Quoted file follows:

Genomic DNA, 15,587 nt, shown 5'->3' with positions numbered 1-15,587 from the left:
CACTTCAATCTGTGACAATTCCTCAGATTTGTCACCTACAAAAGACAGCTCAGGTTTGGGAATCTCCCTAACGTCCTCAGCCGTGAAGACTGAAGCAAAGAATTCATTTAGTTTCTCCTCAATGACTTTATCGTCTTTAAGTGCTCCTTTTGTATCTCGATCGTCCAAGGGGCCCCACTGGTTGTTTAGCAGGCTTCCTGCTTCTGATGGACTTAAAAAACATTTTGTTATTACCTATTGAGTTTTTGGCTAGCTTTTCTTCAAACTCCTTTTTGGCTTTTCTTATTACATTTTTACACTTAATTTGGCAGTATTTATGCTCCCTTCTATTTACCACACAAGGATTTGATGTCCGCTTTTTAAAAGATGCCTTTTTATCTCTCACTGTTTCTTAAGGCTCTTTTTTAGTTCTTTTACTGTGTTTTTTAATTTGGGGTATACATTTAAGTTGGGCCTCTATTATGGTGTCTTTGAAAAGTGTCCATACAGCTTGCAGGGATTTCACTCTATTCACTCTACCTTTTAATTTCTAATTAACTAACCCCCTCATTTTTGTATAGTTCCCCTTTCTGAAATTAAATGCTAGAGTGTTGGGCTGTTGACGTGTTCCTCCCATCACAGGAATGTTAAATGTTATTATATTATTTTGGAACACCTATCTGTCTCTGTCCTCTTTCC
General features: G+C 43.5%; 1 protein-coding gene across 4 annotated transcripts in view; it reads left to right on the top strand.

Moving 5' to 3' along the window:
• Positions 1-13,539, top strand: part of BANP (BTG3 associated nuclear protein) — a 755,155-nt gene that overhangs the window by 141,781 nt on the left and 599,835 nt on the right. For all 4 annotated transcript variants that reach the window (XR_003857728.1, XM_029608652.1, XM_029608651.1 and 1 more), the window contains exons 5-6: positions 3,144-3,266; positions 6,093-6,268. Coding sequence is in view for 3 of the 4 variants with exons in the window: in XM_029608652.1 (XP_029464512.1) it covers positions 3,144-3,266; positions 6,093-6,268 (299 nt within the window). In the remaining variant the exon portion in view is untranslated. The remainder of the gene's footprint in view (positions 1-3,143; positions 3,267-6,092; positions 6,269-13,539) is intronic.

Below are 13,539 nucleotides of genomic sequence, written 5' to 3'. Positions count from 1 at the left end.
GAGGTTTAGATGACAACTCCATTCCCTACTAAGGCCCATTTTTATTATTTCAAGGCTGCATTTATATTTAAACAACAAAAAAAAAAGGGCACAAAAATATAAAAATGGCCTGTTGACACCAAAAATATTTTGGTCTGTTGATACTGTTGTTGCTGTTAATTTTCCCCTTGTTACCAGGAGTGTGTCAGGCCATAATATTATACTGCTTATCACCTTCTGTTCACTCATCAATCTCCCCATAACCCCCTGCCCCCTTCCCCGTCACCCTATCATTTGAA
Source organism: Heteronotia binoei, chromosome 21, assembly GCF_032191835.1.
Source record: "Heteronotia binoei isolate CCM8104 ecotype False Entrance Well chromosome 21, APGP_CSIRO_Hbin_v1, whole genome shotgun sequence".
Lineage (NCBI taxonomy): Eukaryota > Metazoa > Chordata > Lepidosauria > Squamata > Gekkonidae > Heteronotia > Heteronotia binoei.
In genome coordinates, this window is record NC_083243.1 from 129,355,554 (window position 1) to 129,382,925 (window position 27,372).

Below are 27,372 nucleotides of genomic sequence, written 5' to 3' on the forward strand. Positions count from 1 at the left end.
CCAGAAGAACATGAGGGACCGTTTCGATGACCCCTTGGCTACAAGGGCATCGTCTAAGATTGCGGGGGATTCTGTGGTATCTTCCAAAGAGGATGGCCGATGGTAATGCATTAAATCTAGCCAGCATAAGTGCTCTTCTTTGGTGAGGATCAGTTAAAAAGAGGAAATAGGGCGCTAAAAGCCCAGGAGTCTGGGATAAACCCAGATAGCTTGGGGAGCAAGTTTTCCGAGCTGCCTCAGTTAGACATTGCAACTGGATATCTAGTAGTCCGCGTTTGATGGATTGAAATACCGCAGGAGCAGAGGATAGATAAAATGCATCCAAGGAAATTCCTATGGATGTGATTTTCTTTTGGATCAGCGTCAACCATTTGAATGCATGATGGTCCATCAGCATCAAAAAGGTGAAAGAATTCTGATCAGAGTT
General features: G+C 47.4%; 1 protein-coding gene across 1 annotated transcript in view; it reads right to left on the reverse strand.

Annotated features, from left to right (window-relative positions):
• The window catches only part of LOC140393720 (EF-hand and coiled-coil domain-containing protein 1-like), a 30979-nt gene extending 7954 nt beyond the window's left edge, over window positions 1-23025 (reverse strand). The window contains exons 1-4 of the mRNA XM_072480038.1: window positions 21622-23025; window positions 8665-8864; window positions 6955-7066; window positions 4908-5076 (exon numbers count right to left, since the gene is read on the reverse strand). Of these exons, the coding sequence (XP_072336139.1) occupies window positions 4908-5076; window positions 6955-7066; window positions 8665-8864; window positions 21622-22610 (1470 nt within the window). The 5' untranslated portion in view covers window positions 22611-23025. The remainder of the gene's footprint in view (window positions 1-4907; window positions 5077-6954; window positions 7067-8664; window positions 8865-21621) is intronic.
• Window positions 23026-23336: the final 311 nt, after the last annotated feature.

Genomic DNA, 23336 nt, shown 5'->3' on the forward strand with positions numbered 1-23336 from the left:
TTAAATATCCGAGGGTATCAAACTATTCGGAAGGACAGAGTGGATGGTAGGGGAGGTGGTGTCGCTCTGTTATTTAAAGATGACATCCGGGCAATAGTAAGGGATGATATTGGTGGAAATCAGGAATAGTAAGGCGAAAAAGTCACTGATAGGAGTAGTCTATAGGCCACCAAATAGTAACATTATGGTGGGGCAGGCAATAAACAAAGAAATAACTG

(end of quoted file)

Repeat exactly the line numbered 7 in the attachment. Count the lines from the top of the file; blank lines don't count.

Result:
GAGGTTTAGATGACAACTCCATTCCCTACTAAGGCCCATTTTTATTATTTCAAGGCTGCATTTATATTTAAACAACAAAAAAAAAAGGGCACAAAAATATAAAAATGGCCTGTTGACACCAAAAATATTTTGGTCTGTTGATACTGTTGTTGCTGTTAATTTTCCCCTTGTTACCAGGAGTGTGTCAGGCCATAATATTATACTGCTTATCACCTTCTGTTCACTCATCAATCTCCCCATAACCCCCTGCCCCCTTCCCCGTCACCCTATCATTTGAA